NEW YORK--Former White House communications chief Anita Dunn believes that Barack Obama must revisit the communications lessons of the 2008 presidential campaign if he wishes to be re-elected in 2012.

Dunn, who now runs SKD Knicerbocker, made the comments while addressing a session of the Arthur Page Society’s Spring Seminar. Dunn was senior communications strategist for President Obama’s 2008 campaign, before becoming White House communications director.

President Obama embarked on his bid for re-election earlier this week, after seeing key approval ratings slump during his first term.

“I think he needs to return to the principles that got him elected,” said Dunn. “That doesn’t mean run the same campaign. If we do that we will lose.”

Specifically, Dunn pointed to three campaign commitments that helped elect Obama in the first place: To change the culture of Washington; to put the interests of ordinary families ahead of special interests; and to tell people what they needed (rather than wanted) to hear.

These, she said, had to be delivered with transparency, authenticity and engagement. In Obama’s new re-election video, Dunn believes the most important person is “the man who says I don’t agree with him but I believe he’s trustworthy. That goes to his reputation core.”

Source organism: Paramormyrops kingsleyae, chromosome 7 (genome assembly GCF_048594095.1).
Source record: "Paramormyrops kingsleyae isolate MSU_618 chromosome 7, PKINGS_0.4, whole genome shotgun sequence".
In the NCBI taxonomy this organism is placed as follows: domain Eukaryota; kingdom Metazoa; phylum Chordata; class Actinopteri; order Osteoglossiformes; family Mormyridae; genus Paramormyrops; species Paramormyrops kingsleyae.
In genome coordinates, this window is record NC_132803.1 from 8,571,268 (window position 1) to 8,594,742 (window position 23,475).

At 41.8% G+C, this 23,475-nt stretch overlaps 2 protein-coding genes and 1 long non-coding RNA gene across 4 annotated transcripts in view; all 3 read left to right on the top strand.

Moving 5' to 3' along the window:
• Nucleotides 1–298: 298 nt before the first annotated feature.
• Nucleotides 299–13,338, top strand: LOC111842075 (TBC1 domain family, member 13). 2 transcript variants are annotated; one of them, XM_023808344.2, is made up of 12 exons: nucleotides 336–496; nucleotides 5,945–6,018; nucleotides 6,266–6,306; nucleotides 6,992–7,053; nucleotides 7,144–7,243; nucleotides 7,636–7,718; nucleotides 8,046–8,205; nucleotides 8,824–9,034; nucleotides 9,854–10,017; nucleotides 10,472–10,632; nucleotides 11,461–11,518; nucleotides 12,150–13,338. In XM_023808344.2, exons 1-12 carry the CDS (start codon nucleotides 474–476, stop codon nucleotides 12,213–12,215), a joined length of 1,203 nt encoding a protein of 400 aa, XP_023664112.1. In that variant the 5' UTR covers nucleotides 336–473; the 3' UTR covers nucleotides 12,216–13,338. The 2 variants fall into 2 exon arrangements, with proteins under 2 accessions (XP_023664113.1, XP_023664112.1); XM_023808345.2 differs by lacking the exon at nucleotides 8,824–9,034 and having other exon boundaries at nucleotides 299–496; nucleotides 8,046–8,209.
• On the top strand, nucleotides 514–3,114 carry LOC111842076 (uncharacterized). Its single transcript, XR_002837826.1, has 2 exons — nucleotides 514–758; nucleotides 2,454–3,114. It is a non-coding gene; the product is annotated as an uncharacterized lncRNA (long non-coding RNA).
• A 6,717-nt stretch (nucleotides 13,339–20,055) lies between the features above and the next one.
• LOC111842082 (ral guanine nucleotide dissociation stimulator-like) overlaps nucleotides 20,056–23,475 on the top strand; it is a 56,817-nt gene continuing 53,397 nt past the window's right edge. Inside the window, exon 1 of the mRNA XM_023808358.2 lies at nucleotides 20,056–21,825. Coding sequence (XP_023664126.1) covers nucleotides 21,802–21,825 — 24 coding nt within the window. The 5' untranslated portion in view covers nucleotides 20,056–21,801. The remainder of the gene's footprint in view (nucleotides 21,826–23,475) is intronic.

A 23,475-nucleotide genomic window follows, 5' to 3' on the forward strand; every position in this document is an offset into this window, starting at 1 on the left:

“He needs to be seen as a person who genuinely wants to look for the best ideas from both sides of the political spectrum,” said Dunn. “Who genuinely and authentically talks to people about what they need to know. Who genuinely and incrementally brings real change to the way Washington works.”

T”he change people were looking for, and he’s going to need to demonstrate to get re-elected, has got to be much more fundamental about the culture of Washington.”

Dunn added that many of Obama’s first-term communications struggles arose because “we got to the White House and promptly lost sight of all of our principles.”

“At the end of the day, were we engaging in a transparent and authentic way? No.”

She also noted that the loss of the 2008 campaign’s 13-million strong online community also hampered communication efforts. “We couldn’t take their names to the White House. None of us had actually thought this through in the way we could have. It does illustrate the importance of community. We lost a huge part of our competitive advantage from the campaign.”

In response to a question from the floor, meanwhile, Dunn admitted that the team’s “single biggest communications mistake” was to launch the healthcare bill in May 2009, after expending so much effort on passing four huge spending bills. “Here’s one more thing with a huge price tag, that may not work because nothing seems to be working right now.”